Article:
4 Cripps and the Workers: The Times
5 Trade Union Officials and the Coal Board: Abe Moffatt
6 Acceptance of the Public Corporation: R. Page Arnot
7 No Demands from the Communists: Emmanuel Shinwell
8 We Demand Workers’ Representation: Harry Pollitt
9 The N.U.R. and Workers’ Control: Philip Bagwell
10 The Trade Unions take Sides: Eirene Hite
11 Demands for the Steel Industry: The Labour Party
12 The A.E.U. Briefs its Members: Amalgamated Engineering Union
13 Making Joint Consultation Effective: The New Statesman
14 ‘Out-of-Date Ideas’: Trades Union Congress
15 A Further Demand for Participation: The Labour Party

Chapter 4 1955-64

1 Storm Signals: Clive Jenkins
2 The Democratization of Power: New Left Review
3 To Whom are Managers Responsible?: New Left Review
4 Accountability and Participation: John Hughes
5 A 1964 Review: Michael Barratt-Brown

Section IV: The New Movement: Contemporary Writings on Industrial Democracy

Chapter 1 The New Movement: 1964-67

1 A Retreat: H.A. Clegg
2 ‘We Must Align with the Technological Necessities…’ C.A.R. Crosland
3 A Response: Royden Harrison
4 Definitions: Workers’ Control and Self-Management: Ken Coates
5 The New Movement: Ken Coates
6 The Process of Decision: Trades Union Congress
7 Economic Planning and Wages: Trades Union Congress
8 Seeking a Bigger Say at Work: Sydney Hill
9 A Plan for a Break-through in Production: Jack Jones
10 A Comment on Jack Jones’ Plan: Tony Topham
11 Open the Books: Ken Coates
12 Incomes Policy and Control: Dave Lambert
13 Watch-dogs for Nationalized Industries: Hull LEFT
14 Revival in the Coal Industry: National Union of Mineworkers
15 Workers’ Control in Nationalized Steel Industry: The Week
16 Workers’ Control in the Docks: The Dockers’ Next Step: The Week
17 The Daily Mail Takes Notes: The Daily Mail
18 Labour’s Plan for the Docks: The Labour Party
19 Municipal Services: Jack Ashwell
20 The Party Programme: The Labour Party
21 Open the Shipowners’ Books!: John Prescott and Charlie Hodgins
22 A Socialist Policy for the Unions. May Day Manifesto

The book appropriately ends with a conclusion.

The book is clearly a comprehensive, encyclopedic treatment of the issue of workers’ control primarily, but not exclusively, from the thinkers and workers who demanded and agitated for it, and who occasionally succeeded in achieving it or at least a significant degree of worker participation in management. As the book was published in 1968, it omits the great experiments in worker’s control and management of the 1970s, like the Bullock Report, the 1971 work-in at the shipbuilders in the Upper Clyde, and the worker’s co-ops at the Scottish Daily News, Triumph of Meriden, Fisher Bendix in Kirkby, and at the British Aircraft Company in Bristol.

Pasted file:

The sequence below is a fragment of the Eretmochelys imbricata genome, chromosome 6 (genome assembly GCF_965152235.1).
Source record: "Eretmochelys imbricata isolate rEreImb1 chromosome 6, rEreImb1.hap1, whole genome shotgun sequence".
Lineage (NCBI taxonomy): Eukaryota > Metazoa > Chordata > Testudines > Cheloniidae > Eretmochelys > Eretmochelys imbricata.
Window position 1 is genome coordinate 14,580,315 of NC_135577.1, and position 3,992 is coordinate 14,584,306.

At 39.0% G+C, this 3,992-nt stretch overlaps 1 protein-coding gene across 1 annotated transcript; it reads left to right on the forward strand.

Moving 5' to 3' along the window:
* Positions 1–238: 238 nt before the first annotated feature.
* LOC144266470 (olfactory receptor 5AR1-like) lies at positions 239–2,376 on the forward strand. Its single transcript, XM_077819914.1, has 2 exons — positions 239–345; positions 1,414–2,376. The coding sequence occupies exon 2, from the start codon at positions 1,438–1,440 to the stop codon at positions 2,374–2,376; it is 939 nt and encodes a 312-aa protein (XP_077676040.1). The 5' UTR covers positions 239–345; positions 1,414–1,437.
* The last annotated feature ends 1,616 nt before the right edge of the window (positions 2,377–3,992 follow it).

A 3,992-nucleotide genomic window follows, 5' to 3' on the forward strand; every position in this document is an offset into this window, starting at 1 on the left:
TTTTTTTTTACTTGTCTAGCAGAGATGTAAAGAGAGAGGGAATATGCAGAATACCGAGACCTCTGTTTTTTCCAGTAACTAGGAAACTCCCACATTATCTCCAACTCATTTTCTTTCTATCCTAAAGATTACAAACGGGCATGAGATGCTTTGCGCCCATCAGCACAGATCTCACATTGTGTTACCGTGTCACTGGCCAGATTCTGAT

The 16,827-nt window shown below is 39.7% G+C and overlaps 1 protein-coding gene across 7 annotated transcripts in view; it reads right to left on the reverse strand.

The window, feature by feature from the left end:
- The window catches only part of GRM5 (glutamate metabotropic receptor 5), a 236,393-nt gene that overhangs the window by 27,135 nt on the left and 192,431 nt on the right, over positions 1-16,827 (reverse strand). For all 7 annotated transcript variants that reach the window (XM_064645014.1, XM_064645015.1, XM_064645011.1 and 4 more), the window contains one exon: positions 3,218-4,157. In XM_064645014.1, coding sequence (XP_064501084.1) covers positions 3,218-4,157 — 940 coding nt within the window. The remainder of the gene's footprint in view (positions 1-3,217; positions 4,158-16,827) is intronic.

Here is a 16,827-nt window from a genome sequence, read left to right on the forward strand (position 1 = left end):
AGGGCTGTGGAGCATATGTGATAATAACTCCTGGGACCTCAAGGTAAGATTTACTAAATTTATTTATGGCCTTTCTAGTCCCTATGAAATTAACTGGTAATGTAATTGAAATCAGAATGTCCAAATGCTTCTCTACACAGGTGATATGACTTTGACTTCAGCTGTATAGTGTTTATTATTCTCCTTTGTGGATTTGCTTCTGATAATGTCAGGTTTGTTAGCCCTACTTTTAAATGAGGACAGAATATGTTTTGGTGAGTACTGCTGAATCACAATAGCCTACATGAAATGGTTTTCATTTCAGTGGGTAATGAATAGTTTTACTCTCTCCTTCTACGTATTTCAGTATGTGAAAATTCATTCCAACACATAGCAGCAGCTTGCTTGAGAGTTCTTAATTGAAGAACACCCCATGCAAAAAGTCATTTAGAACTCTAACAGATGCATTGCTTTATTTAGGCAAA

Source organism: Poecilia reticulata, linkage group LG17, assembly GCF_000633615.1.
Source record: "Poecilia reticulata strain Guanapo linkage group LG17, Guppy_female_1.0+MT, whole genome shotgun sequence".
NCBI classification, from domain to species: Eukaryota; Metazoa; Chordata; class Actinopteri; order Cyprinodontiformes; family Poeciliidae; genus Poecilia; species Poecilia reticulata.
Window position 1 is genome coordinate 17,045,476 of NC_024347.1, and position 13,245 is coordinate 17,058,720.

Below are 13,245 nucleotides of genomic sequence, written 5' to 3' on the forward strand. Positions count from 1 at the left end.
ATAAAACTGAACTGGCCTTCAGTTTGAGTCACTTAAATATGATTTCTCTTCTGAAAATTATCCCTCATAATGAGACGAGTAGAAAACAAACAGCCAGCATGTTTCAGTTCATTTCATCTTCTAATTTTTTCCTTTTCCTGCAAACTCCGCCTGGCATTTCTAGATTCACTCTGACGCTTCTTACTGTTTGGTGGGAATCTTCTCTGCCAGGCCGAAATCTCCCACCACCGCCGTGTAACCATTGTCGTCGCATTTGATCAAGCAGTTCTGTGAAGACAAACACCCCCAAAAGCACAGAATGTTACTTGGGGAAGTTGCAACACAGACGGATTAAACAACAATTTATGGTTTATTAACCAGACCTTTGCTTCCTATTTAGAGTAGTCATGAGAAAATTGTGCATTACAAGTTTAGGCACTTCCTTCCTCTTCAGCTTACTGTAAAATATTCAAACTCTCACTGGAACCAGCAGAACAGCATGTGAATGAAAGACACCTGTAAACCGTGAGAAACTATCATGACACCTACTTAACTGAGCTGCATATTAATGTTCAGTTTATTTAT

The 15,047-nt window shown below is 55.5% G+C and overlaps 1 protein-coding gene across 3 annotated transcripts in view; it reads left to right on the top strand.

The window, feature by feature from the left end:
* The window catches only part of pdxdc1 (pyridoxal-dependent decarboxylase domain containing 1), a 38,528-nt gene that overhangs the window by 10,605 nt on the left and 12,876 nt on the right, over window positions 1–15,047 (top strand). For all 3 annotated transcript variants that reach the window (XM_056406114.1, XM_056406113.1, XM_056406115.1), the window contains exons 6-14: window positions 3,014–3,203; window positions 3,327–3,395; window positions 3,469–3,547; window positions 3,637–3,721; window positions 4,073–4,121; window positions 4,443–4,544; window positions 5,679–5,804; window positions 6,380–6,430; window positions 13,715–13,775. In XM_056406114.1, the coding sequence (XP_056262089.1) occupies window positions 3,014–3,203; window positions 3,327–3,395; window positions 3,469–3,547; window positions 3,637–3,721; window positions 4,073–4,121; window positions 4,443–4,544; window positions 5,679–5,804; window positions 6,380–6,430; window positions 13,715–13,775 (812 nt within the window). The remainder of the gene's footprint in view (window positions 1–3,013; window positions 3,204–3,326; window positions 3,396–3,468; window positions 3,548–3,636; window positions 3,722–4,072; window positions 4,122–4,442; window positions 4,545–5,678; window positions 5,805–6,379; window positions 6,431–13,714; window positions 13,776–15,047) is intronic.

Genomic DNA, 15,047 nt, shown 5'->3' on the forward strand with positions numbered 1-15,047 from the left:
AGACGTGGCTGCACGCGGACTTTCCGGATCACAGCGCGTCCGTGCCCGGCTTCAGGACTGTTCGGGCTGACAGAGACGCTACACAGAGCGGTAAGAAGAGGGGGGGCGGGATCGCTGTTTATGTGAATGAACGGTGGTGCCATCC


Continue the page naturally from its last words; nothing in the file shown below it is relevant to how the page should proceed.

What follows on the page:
This was, of course, largely a period where the trade unions were growing and had the strength, if not to achieve their demands, then at least to make them be taken seriously, although there were also serious setbacks. Like the collapse of the 1922 General Strike, which effectively ended syndicalism in Great Britain as a mass movement. Since Thatcher’s victory in 1979 union power has been gravely diminished and the power of management massively increased. The result of this has been the erosion of workers’ rights, so that millions of British workers are now stuck in poorly paid, insecure jobs with no holiday, sickness or maternity leave. We desperately need this situation to be reversed, to go back to the situation where working people can enjoy secure, properly-paid jobs, with full employments rights, protected by strong unions.

The Tories are keen to blame the unions for Britain’s industrial decline, pointing to the disruption caused by strikes, particularly in the industrial chaos of the 1970s. Tory propaganda claims that these strikes were caused by irresponsible militants against the wishes of the majority of working people. You can see this view in British films of the period like Ealing’s I’m All Right Jack, in which Peter Sellars played a Communist union leader, and one of the Carry On films set in a toilet factory, as well as the ’70s TV comedy, The Rag Trade. This also featured a female shop-steward, who was all too ready to cry ‘Everybody out!’ at every perceived insult or infraction of agreed conditions by management. But many of the pieces included here show that these strikes were anything but irresponsible. They were a response to real exploitation, bullying and appalling conditions. The extracts dealing with the Ford works particularly show this. Among the incidents that provoked the strike were cases where workers were threatened by management and foremen for taking time off for perfectly good reasons. One worker taken to task by his foreman for this had done so in order to take his sick son to hospital.

The book shows that workers’ control has been an issue for parts of the labour movement since the late nineteenth century, before such radicalism because associated with the Communists. They also show that, in very many cases, workers have shown themselves capable of managing their firms.